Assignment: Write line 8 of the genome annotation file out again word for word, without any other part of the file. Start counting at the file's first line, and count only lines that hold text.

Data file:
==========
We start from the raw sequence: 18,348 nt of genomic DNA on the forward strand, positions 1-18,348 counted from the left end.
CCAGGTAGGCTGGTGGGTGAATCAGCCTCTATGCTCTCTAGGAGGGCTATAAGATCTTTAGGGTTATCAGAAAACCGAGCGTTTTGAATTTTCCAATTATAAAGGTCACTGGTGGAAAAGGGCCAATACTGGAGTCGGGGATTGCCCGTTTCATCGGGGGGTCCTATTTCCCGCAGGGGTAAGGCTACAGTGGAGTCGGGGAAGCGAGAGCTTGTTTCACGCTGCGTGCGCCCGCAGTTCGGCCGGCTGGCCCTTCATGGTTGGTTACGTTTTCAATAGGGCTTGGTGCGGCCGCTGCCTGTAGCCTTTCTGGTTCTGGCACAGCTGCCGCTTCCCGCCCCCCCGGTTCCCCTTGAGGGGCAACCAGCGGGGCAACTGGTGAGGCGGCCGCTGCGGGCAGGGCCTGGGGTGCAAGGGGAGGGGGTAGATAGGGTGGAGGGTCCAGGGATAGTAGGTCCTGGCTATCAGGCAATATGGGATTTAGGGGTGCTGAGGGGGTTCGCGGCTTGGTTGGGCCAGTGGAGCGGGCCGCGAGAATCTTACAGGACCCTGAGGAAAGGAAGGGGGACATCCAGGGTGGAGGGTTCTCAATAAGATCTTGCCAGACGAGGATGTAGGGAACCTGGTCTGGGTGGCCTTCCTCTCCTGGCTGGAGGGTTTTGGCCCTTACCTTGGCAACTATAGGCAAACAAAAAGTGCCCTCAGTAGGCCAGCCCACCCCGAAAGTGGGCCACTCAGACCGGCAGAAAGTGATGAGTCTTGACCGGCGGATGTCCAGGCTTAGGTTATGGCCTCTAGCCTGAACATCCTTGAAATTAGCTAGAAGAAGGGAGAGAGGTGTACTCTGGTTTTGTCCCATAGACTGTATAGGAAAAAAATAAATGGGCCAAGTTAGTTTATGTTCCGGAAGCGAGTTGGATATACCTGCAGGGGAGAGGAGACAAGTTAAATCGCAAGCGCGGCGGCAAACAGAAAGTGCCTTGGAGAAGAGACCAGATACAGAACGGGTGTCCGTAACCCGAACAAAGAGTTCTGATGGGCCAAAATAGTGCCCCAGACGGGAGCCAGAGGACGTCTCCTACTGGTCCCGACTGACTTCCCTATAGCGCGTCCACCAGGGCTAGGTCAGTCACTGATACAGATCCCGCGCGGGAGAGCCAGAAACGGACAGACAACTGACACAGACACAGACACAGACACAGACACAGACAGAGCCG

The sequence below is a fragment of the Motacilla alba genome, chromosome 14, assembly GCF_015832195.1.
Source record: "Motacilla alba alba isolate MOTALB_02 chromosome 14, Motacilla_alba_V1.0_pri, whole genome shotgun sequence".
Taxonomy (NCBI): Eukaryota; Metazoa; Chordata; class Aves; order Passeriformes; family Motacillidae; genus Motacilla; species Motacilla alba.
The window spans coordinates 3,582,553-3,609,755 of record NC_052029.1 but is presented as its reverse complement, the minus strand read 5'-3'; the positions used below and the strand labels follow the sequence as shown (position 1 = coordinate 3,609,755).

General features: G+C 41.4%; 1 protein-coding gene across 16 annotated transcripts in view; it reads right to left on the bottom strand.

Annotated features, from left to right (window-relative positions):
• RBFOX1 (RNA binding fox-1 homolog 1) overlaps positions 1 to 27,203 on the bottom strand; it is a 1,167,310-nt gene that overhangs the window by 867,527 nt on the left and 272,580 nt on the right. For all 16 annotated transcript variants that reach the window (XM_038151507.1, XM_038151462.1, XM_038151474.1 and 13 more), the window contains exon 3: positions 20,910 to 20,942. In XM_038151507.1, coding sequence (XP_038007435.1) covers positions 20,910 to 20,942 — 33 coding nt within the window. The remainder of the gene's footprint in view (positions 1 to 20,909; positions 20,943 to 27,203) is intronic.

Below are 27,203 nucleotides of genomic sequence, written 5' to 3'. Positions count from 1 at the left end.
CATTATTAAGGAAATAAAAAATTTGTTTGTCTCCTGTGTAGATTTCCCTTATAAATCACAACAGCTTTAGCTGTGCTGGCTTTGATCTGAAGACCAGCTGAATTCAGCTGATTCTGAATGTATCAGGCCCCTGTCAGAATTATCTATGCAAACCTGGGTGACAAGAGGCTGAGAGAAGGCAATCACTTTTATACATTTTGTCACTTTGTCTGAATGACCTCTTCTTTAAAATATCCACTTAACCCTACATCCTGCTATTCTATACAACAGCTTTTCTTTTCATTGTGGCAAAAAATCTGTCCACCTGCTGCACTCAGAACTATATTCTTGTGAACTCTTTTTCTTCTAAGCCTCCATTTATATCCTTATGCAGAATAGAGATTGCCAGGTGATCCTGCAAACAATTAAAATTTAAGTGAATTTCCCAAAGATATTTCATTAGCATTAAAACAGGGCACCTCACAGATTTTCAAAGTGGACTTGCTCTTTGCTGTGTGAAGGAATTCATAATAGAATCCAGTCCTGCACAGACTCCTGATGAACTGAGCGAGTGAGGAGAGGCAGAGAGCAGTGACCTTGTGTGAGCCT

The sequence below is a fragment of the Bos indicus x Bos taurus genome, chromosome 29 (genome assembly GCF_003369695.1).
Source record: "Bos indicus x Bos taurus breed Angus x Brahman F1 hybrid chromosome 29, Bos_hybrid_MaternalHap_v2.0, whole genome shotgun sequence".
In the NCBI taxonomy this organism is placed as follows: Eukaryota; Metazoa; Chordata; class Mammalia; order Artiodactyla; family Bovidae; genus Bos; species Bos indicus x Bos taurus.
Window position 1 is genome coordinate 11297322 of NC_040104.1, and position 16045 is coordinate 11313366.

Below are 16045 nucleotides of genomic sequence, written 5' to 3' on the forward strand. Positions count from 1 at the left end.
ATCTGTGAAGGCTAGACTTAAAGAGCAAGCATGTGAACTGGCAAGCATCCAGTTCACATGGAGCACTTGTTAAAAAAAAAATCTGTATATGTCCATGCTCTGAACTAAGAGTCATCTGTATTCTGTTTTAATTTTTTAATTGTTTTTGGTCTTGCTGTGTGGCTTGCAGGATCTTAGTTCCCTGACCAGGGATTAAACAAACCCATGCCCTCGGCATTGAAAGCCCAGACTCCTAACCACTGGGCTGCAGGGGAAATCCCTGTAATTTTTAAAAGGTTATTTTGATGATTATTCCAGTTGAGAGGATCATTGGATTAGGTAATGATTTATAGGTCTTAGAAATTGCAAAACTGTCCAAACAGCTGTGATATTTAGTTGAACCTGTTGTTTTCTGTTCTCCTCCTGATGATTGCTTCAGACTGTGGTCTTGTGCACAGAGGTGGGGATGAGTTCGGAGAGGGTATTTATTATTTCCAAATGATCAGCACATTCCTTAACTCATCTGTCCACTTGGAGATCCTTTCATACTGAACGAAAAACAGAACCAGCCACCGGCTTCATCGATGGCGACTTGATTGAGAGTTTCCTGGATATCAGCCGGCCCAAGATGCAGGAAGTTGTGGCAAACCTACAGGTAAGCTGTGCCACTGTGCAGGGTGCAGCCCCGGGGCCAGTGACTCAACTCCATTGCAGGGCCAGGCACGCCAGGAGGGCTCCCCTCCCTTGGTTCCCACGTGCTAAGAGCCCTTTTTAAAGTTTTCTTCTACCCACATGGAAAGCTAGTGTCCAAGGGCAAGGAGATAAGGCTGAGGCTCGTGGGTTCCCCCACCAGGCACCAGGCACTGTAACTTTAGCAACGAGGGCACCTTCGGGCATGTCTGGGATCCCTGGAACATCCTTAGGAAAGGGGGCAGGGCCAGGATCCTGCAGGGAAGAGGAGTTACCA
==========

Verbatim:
Annotated features, from left to right (window-relative positions):